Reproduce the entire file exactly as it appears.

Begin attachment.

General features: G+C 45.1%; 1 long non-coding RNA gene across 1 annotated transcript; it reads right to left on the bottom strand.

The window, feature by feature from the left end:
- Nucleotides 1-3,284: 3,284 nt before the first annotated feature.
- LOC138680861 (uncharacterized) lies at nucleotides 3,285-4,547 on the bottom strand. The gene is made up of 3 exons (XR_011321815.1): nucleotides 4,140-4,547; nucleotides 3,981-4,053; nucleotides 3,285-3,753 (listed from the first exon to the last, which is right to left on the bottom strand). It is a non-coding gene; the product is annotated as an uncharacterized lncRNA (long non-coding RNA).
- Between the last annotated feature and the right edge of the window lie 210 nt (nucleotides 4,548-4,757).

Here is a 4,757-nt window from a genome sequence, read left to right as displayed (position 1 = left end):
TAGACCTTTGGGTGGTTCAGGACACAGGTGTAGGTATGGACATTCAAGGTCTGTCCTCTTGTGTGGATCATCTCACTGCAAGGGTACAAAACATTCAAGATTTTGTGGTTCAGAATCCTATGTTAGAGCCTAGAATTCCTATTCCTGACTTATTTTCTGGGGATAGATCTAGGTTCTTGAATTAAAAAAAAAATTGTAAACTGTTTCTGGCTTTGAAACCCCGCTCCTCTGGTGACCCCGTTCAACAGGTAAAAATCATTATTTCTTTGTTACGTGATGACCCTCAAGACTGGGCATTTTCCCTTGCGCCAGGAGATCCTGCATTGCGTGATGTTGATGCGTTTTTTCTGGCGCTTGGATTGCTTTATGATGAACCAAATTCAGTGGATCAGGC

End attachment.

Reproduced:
General features: G+C 45.1%; 1 long non-coding RNA gene across 1 annotated transcript; it reads right to left on the bottom strand.

The window, feature by feature from the left end:
- Nucleotides 1-3,284: 3,284 nt before the first annotated feature.
- LOC138680861 (uncharacterized) lies at nucleotides 3,285-4,547 on the bottom strand. The gene is made up of 3 exons (XR_011321815.1): nucleotides 4,140-4,547; nucleotides 3,981-4,053; nucleotides 3,285-3,753 (listed from the first exon to the last, which is right to left on the bottom strand). It is a non-coding gene; the product is annotated as an uncharacterized lncRNA (long non-coding RNA).
- Between the last annotated feature and the right edge of the window lie 210 nt (nucleotides 4,548-4,757).

Here is a 4,757-nt window from a genome sequence, read left to right as displayed (position 1 = left end):
TAGACCTTTGGGTGGTTCAGGACACAGGTGTAGGTATGGACATTCAAGGTCTGTCCTCTTGTGTGGATCATCTCACTGCAAGGGTACAAAACATTCAAGATTTTGTGGTTCAGAATCCTATGTTAGAGCCTAGAATTCCTATTCCTGACTTATTTTCTGGGGATAGATCTAGGTTCTTGAATTAAAAAAAAAATTGTAAACTGTTTCTGGCTTTGAAACCCCGCTCCTCTGGTGACCCCGTTCAACAGGTAAAAATCATTATTTCTTTGTTACGTGATGACCCTCAAGACTGGGCATTTTCCCTTGCGCCAGGAGATCCTGCATTGCGTGATGTTGATGCGTTTTTTCTGGCGCTTGGATTGCTTTATGATGAACCAAATTCAGTGGATCAGGC